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Transfer of Orally Administered Terpenes in Goat Milk and Cheese

  • Poulopoulou, I. (Department of Nutritional Physiology and Feeding, Faculty of Animal Science and Aquaculture, Agricultural University of Athens) ;
  • Zoidis, E. (Department of Nutritional Physiology and Feeding, Faculty of Animal Science and Aquaculture, Agricultural University of Athens) ;
  • Massouras, T. (Department of Dairy Science, Faculty of Food Science and Technology, Agricultural University of Athens) ;
  • Hadjigeorgiou, Ioannis (Department of Nutritional Physiology and Feeding, Faculty of Animal Science and Aquaculture, Agricultural University of Athens)
  • Received : 2012.03.27
  • Accepted : 2012.05.18
  • Published : 2012.10.01

Abstract

The objective of the present study was to investigate the relationships between terpenes… intake and their presence in animal tissues (blood and milk) as well as in the final product (cheese). Eight dairy goats were divided in two balanced groups, representing control (C) and treatment (T) group. In T group oral administration of a mixture of terpenes (${\alpha}$-pinene, limonene and ${\beta}$-caryophyllene) was applied over a period of 18 d. Cheese was produced, from C and T groups separately, on three time points, twice during the period of terpenes… oral administration and once after the end of experiment. Terpenes were identified in blood by extraction using petroleum ether and in milk and cheese by the use of solid phase micro-extraction (SPME) method, followed by GC-MS analysis. Chemical properties of the milk and the produced cheeses were analyzed and found not differing between the two groups. Limonene and ${\alpha}$-pinene were found in all blood and milk samples of the T group after a lag-phase of 3 d, while ${\beta}$-caryophyllene was determined only in few milk samples. Moreover, none of the terpenes were traced in blood and milk of C animals. In cheese, terpenes' concentrations presented a more complicated pattern implying that terpenes may not be reliable feed tracers. We concluded that monoterpenes can be regarded as potential feed tracers for authentification of goat milk, but further research is required on factors affecting their transfer.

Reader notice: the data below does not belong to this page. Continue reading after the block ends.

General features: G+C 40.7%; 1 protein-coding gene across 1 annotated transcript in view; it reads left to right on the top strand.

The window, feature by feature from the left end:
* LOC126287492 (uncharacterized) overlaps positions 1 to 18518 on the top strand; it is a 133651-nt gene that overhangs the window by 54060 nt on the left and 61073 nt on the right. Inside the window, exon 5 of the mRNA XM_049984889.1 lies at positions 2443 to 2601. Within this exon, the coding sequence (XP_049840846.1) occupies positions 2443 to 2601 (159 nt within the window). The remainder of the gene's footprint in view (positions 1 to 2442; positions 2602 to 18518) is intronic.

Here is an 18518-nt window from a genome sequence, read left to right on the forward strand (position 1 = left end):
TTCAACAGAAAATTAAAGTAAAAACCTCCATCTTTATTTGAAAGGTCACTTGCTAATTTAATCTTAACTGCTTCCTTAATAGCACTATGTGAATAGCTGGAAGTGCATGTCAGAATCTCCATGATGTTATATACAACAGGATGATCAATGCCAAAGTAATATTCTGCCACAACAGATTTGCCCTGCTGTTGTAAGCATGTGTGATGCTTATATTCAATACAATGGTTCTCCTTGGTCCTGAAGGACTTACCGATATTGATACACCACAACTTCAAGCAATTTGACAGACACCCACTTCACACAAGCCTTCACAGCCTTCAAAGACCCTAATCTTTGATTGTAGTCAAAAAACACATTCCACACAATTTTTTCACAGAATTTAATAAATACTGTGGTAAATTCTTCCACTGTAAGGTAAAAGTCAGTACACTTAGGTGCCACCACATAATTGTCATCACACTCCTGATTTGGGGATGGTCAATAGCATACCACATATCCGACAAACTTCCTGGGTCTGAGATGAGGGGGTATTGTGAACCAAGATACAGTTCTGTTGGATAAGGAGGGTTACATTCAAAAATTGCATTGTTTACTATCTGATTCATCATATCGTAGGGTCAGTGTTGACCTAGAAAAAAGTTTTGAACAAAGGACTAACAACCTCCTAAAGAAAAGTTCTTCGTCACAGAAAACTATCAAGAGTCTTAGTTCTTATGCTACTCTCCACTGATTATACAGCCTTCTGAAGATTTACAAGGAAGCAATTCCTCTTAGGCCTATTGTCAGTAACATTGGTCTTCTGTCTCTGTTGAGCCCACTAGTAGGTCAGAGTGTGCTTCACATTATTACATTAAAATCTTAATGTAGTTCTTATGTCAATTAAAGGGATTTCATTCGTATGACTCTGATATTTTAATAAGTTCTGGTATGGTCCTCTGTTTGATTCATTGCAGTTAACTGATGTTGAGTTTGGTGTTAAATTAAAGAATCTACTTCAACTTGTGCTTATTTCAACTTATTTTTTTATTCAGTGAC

Keywords

Feed Tracers;Terpenes;Goat;Blood;Milk;Cheese

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